And Russ, if you are going to mention the Bt gene for the Bt toxin, please research this before you bring it up. The Bt toxin is a pesticide used in organic agriculture, as well as being incorporated in some GM crops, that has been USDA certified safe in organic farm systems. While some might complain of the effects it has on health, it is hypocritical to bash on the Bt toxin when it is being used in organic Ag as well. There are several specialized strains of the Bt toxin as well that are used for a variety of pests, that are pest specific. If you want to take an entomology course and argue that the digestive tract of these insects is similar in any way to that of our own, then fine, be my guest, but the toxin is utilized because of the anatomical differences between humans and insects. And if you would like to argue this against the USDA and find it unacceptable in the use of Organic ag as well, be my guest. Tell them they are wrong and provide evidence to prove so, I’m sure they would appreciate it.
As far as the article you posted, many logical fallacies are committed throughout and I couldn’t even make it to the end without feeling my IQ drop. While it does do a good job and trying to manipulate the reader into thinking the author knows their stuff by using intimidating, large, scientific words, the truth is that whoever wrote this article made many huge mistakes in just the first few paragraphs alone by first assuming that fast food and GMO are synonymous with each other. The comparison makes no sense. It fairly says “we were supposed to avoid processed food cuz it wasn’t healthy” then says “plants that don’t have chromium are called round up ready, and if you eat these you get diabetes” and then says “you can eat less organic food, be full, and some people take supplements of This, this, and that.” How any of that forms a coherent thought is beyond me but I’ll continue. The supplements listed in the last bit are all stuff that people wont even care to read about, it just sounds like intelligent mumbo jumbo because “D3 and chromium picolinate” sound intimidating. They’re all common vitamins that don’t share any correlation with each other, let alone diet, D3 is for your immune system and chromium picolinate is related to insulin balance. While that is related to metabolism, it is still a tangent nontheless.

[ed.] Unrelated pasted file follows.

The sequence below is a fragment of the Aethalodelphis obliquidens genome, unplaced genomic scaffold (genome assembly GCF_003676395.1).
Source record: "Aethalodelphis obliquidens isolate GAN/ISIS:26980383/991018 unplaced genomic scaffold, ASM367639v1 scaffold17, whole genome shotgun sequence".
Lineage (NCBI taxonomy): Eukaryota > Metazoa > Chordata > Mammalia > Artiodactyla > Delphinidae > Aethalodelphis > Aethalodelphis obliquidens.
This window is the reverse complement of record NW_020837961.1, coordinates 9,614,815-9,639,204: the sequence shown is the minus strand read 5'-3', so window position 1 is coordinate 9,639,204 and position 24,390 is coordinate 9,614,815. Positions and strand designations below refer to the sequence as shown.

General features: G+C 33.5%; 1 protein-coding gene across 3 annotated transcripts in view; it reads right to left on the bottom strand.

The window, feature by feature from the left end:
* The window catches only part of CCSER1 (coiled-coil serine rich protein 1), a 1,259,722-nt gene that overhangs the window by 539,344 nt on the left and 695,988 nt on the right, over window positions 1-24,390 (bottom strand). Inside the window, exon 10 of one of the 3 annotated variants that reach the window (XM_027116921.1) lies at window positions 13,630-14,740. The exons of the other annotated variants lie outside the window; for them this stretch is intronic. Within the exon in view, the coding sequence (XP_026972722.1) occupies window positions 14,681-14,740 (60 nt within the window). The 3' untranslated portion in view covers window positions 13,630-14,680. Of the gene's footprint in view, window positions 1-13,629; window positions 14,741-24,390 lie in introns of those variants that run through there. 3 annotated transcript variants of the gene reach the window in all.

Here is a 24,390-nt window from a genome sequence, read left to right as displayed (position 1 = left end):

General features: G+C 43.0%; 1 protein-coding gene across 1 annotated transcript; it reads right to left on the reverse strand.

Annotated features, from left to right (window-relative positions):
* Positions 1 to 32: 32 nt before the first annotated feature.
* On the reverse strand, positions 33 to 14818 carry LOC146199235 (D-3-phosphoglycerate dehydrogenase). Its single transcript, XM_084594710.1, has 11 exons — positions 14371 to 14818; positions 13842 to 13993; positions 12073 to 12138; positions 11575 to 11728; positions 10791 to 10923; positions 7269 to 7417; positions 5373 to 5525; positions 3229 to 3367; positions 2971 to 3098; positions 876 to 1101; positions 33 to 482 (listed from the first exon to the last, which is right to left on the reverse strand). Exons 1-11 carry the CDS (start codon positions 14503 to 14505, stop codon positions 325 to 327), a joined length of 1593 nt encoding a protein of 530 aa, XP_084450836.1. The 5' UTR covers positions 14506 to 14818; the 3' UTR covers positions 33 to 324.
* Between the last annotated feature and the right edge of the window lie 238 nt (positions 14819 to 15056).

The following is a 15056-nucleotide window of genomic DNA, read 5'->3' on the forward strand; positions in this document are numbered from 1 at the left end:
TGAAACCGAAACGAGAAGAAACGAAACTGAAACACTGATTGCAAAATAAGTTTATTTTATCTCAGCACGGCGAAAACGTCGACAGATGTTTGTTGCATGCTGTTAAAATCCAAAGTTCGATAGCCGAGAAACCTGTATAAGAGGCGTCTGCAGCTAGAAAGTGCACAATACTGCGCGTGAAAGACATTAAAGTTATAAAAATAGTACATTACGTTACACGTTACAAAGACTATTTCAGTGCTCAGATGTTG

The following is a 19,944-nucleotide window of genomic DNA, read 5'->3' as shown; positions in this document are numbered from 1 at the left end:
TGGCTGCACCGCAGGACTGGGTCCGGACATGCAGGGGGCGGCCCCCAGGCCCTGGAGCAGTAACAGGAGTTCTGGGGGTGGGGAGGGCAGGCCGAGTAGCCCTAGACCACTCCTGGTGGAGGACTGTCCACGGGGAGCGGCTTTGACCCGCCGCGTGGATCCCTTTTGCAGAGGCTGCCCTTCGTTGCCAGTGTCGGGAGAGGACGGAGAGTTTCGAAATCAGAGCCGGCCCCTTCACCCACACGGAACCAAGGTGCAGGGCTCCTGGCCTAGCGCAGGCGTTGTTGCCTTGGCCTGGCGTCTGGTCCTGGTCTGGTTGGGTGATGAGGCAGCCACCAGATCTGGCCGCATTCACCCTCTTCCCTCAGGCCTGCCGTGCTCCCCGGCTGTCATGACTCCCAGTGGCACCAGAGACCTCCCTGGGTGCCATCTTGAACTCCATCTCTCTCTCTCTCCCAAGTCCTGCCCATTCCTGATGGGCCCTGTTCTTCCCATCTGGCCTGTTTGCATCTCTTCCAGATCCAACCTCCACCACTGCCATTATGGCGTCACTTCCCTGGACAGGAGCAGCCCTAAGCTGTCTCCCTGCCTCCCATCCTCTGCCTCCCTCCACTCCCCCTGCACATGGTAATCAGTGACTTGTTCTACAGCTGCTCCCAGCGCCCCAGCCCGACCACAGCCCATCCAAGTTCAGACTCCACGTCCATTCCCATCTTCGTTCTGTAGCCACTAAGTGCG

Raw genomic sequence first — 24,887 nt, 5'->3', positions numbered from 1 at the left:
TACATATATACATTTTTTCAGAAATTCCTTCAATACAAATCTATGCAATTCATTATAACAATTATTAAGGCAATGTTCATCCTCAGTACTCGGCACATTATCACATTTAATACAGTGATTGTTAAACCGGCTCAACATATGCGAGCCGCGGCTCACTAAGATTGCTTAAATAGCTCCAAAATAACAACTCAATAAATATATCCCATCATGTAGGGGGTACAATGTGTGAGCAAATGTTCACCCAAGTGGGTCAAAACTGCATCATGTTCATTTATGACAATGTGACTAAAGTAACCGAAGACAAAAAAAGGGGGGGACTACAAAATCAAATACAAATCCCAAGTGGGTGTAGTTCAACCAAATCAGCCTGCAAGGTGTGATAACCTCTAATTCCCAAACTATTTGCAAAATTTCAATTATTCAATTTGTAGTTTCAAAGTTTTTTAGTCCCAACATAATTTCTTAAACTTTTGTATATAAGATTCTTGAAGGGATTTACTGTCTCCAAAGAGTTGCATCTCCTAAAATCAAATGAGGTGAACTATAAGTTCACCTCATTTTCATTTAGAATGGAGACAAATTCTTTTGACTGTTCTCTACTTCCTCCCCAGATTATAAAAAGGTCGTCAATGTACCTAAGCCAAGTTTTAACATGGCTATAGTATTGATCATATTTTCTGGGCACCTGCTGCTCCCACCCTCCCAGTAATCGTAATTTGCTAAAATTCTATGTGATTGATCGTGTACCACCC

Secondly, it blatantly ignores testing procedures required to introduce a GM crop into a testing field. The author’s understanding of GM crop testing is rudimentary at best, and the basically make the assumption that we take a shotgun approach and call it good.
This article jumps around more than a rabbit on cocaine. The points it tries to make are loose assumptions, complete misinterpretations of facts, and the amount of Red Herring fallacies in this article seriously just makes you sit and think about how ignorant people are that actually find this garbage as a reputable source of information.
Anyone who even cares to read this, go in and read the summary of findings, in the third paragraph, it says they directly fed rats roundup. If i told you to go drink weed killer straight from the bottle, you would tell me to F-off and die, because it is obvious that it kills things for a reason. You know that, I know that, we don’t need a study to spoon feed us this common knowledge.
The problem isn’t with GMO at all on a gene basis if you’ve figured this out by now. The problem at hand is that certain lazy and irresponsible farmers use this particular GM crop, and exploit this genetic manipulation and use it as a crutch for easy farm management and irresponsibly over-spray everything. And fyi, pesticides do cause cancer and mortality in humans. Actually learn about your food, its common sense really, and wash your fruits n veggies. If you took the time to read this, you are hopefully smart enough to understand that GM isn’t bad now, and your food is still safe and tasty. just know now that when people tell you to wash your fruits and veggies before you eat them, its not because there is dirt on it, but the real problem (AKA pesticides) might still be on the outside of it.